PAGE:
TBM approaches are extremely useful in this environment. TBM helps integrate operating models and processes so you can better track what you are spending where. And it helps shift your thinking from a project to a product mindset.
The scrutiny on value is intensifying. However, this gives CIOs a greater license to deal with their challenges - and one that is directly driven by the needs and demands of the business.
To quote my colleague Penelope Prett, our chief information, data and analytics officer: “Without the right people, the right technology is useless.” CIOs still face a “war for talent” in 2023. They need to access, create and unlock talent to meet the demands of their business. The gold standard is to become a talent magnet for engineering and technology talent – and that is no longer limited to the tech firms that have traditionally dominated the marketplace. Many engineers are opting to join mainstream industries to further their careers, creating an opportunity for savvy CIOs. There is also a growing trend of companies insourcing their talent pools.
CIOs also have a growing responsibility to create and unlock talent within their companies.
HR leaders are increasingly relying on CIOs to advise on how a company’s entire employee base should be upskilled and reskilled.
Our latest research on the future of work shows that by asking four key questions, leaders can create more human-centric models of work that will support their business’s success. All four questions need the CIO’s involvement for a comprehensive response.
I’ve previously lauded the CIO as the emerging corporate rock star and in recent years I’ve seen the value of CIOs’ stock continue to rise among the C-suite. As our latest research points out, a handful of companies are quietly and systematically changing the game and their industries. They are driving what we call “Total Enterprise Reinvention”, a continuous, dynamic strategy that aims to set a new performance frontier for companies. It is centered around a strong digital core and helps drive growth and optimize operations.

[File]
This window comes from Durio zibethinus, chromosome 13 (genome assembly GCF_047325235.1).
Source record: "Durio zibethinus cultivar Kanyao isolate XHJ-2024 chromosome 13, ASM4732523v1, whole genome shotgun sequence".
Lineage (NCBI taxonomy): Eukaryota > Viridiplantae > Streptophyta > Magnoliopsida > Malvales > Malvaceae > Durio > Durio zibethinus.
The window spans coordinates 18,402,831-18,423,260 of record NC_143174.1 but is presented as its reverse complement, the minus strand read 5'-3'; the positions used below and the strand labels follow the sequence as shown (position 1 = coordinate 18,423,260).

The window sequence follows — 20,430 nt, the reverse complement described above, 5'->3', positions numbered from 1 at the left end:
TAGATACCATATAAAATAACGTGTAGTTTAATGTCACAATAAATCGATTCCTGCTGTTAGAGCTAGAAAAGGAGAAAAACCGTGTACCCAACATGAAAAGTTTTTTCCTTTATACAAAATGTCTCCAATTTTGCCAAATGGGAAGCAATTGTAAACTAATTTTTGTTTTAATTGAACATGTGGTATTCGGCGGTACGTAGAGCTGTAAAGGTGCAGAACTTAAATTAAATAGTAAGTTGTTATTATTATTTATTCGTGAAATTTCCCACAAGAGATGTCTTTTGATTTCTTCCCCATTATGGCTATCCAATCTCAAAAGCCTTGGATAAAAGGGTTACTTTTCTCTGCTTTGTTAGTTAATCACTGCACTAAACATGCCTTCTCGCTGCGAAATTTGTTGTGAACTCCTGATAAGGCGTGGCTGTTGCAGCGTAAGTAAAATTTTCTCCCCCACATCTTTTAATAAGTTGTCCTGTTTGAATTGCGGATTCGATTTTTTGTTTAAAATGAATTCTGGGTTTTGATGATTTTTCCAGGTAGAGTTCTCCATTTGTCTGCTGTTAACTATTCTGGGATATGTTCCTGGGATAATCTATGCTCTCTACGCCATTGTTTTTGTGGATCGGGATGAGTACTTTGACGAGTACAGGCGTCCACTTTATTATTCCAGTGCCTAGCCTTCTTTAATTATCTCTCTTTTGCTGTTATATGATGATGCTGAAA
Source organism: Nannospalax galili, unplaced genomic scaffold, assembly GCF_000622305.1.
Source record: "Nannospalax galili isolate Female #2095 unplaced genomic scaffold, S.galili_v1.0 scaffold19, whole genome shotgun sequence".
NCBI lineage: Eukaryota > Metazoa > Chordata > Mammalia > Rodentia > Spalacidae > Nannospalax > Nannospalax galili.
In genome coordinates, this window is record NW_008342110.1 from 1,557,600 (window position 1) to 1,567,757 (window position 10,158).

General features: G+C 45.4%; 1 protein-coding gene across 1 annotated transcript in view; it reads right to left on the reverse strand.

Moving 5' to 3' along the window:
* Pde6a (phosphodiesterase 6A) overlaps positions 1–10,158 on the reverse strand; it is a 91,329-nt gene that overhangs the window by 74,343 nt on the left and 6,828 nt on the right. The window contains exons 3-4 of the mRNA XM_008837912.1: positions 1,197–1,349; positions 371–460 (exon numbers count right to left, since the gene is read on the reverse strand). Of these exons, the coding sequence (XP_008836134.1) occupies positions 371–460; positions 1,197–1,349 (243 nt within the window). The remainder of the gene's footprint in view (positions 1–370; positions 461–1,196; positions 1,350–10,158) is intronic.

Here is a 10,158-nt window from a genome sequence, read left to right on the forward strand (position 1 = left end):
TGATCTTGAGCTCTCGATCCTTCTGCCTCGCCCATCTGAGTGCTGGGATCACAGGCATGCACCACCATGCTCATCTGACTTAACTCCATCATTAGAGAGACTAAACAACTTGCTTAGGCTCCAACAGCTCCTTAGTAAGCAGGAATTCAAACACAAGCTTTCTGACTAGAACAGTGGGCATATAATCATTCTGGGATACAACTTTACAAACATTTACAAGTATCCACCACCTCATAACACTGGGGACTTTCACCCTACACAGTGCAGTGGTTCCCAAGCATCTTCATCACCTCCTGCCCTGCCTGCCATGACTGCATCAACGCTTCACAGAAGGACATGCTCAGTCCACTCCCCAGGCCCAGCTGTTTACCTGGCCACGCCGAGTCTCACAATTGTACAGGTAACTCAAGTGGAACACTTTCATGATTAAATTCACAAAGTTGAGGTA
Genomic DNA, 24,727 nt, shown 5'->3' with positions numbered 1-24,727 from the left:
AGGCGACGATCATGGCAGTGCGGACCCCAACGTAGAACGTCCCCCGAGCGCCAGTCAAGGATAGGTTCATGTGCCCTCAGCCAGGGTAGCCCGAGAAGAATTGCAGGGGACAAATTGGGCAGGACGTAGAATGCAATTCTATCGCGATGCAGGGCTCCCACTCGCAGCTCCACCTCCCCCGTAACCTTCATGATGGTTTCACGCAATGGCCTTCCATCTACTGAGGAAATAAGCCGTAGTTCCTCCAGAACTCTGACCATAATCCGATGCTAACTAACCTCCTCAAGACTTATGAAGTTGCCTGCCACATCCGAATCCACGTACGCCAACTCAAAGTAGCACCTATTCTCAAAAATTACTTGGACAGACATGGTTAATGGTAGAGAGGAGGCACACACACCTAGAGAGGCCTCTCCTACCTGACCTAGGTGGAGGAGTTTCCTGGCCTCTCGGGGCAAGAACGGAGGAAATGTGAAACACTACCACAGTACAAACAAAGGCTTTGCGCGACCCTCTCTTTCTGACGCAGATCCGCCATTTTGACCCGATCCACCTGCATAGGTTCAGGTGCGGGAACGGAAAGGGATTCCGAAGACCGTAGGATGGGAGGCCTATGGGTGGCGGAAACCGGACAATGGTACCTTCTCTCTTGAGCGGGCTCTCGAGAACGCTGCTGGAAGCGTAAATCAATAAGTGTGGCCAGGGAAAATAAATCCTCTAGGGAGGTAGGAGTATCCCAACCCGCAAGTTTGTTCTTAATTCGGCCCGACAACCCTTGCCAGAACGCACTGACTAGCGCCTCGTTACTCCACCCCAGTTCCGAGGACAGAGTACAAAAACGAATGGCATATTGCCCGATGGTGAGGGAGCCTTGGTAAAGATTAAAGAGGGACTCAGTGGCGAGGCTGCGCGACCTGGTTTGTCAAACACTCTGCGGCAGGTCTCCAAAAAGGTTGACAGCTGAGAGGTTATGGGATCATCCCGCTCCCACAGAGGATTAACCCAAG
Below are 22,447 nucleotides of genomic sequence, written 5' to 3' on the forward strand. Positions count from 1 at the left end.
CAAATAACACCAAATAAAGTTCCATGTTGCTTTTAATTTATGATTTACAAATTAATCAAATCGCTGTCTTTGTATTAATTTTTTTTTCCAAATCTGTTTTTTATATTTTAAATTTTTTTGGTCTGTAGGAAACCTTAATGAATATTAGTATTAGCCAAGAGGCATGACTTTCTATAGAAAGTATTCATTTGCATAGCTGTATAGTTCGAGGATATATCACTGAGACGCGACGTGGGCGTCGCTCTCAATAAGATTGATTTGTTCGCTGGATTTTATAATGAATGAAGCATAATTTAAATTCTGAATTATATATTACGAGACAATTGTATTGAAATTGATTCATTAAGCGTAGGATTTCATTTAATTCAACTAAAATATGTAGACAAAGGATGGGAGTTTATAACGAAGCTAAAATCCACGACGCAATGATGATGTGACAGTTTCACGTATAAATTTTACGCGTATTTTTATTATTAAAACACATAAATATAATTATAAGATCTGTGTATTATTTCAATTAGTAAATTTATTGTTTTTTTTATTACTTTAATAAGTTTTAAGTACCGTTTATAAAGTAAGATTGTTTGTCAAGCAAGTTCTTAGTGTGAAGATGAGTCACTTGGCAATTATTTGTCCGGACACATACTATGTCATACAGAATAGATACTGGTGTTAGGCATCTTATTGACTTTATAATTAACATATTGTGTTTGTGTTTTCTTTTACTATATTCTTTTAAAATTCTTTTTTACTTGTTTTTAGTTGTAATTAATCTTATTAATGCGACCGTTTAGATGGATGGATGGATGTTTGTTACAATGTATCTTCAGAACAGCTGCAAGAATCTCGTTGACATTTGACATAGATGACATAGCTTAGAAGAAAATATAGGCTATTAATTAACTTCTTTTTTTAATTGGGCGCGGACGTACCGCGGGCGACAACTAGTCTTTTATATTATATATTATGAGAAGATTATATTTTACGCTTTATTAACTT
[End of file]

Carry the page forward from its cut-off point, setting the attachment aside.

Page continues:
The CIO is the co-pilot for this reinvention: much of their time is spent collaborating with colleagues and executives, business unit leaders, and functional heads in their organizations, working on how technology can transform their operations, their processes, their procedures and their policies.
That dynamic will continue. As new tech capabilities are diffused into the business and technical acumen becomes essential for everyone in a company, the CIO will become even more central to how the overall organization strategically transforms its business.
Sales executives can no longer run departments without having a deep appreciation for analytics and data insights. HR leaders need to measure how effectively they are upskilling the organization with technology talent. Business unit leaders are asking tech executives for new types of digital products that they can add to their physical products so they can develop new offerings for the market.
Every job function is required to be more technically astute than 12 months ago. And many companies are looking to the CIO to be the champion of this.
CIOs are more heavily involved in every aspect of the business than ever before. It’s not a new trend, though it’s reinforced each year and that trajectory will only continue. And while the scrutiny on value and efficiency is intensifying, I believe this gives CIOs a greater license to deal with their challenges – and one that is directly driven by the needs and demands of the business.
CIOs can provide that transparency and can give the direct connection to value. Collaborating with the business and being tight with your business partners is going to be more important than ever.